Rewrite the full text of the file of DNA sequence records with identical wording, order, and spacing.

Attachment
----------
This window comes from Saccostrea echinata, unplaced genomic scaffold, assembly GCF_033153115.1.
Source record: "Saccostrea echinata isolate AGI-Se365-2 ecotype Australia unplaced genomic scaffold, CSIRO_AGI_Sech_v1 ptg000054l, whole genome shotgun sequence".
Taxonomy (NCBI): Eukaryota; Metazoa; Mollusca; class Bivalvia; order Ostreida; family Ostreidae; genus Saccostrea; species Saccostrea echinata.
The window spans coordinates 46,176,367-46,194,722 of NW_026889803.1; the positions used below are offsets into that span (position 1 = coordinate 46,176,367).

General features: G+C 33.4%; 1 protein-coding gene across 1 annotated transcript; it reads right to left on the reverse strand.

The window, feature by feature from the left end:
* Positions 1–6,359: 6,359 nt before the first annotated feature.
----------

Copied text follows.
This window comes from Saccostrea echinata, unplaced genomic scaffold, assembly GCF_033153115.1.
Source record: "Saccostrea echinata isolate AGI-Se365-2 ecotype Australia unplaced genomic scaffold, CSIRO_AGI_Sech_v1 ptg000054l, whole genome shotgun sequence".
Taxonomy (NCBI): Eukaryota; Metazoa; Mollusca; class Bivalvia; order Ostreida; family Ostreidae; genus Saccostrea; species Saccostrea echinata.
The window spans coordinates 46,176,367-46,194,722 of NW_026889803.1; the positions used below are offsets into that span (position 1 = coordinate 46,176,367).

General features: G+C 33.4%; 1 protein-coding gene across 1 annotated transcript; it reads right to left on the reverse strand.

The window, feature by feature from the left end:
* Positions 1–6,359: 6,359 nt before the first annotated feature.